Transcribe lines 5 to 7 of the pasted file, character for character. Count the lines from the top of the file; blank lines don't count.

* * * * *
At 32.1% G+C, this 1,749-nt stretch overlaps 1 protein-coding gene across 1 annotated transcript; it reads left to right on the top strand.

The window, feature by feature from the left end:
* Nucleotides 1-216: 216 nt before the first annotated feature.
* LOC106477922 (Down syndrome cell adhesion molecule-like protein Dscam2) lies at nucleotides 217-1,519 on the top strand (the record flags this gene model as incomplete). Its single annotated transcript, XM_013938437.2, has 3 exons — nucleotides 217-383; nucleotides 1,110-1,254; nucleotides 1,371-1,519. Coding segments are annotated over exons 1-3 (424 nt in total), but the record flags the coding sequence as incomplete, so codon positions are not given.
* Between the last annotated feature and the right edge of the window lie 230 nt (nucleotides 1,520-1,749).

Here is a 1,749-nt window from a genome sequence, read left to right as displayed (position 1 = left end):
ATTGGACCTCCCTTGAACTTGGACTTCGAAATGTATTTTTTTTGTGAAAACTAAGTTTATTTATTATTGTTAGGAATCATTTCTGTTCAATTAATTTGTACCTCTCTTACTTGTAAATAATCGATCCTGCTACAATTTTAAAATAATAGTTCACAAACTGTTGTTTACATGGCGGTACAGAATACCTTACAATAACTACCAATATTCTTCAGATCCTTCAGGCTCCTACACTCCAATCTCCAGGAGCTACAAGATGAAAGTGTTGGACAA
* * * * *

* Between the last annotated feature and the right edge of the window lie 230 nt (nucleotides 1,520-1,749).

Here is a 1,749-nt window from a genome sequence, read left to right as displayed (position 1 = left end):
ATTGGACCTCCCTTGAACTTGGACTTCGAAATGTATTTTTTTTGTGAAAACTAAGTTTATTTATTATTGTTAGGAATCATTTCTGTTCAATTAATTTGTACCTCTCTTACTTGTAAATAATCGATCCTGCTACAATTTTAAAATAATAGTTCACAAACTGTTGTTTACATGGCGGTACAGAATACCTTACAATAACTACCAATATTCTTCAGATCCTTCAGGCTCCTACACTCCAATCTCCAGGAGCTACAAGATGAAAGTGTTGGACAA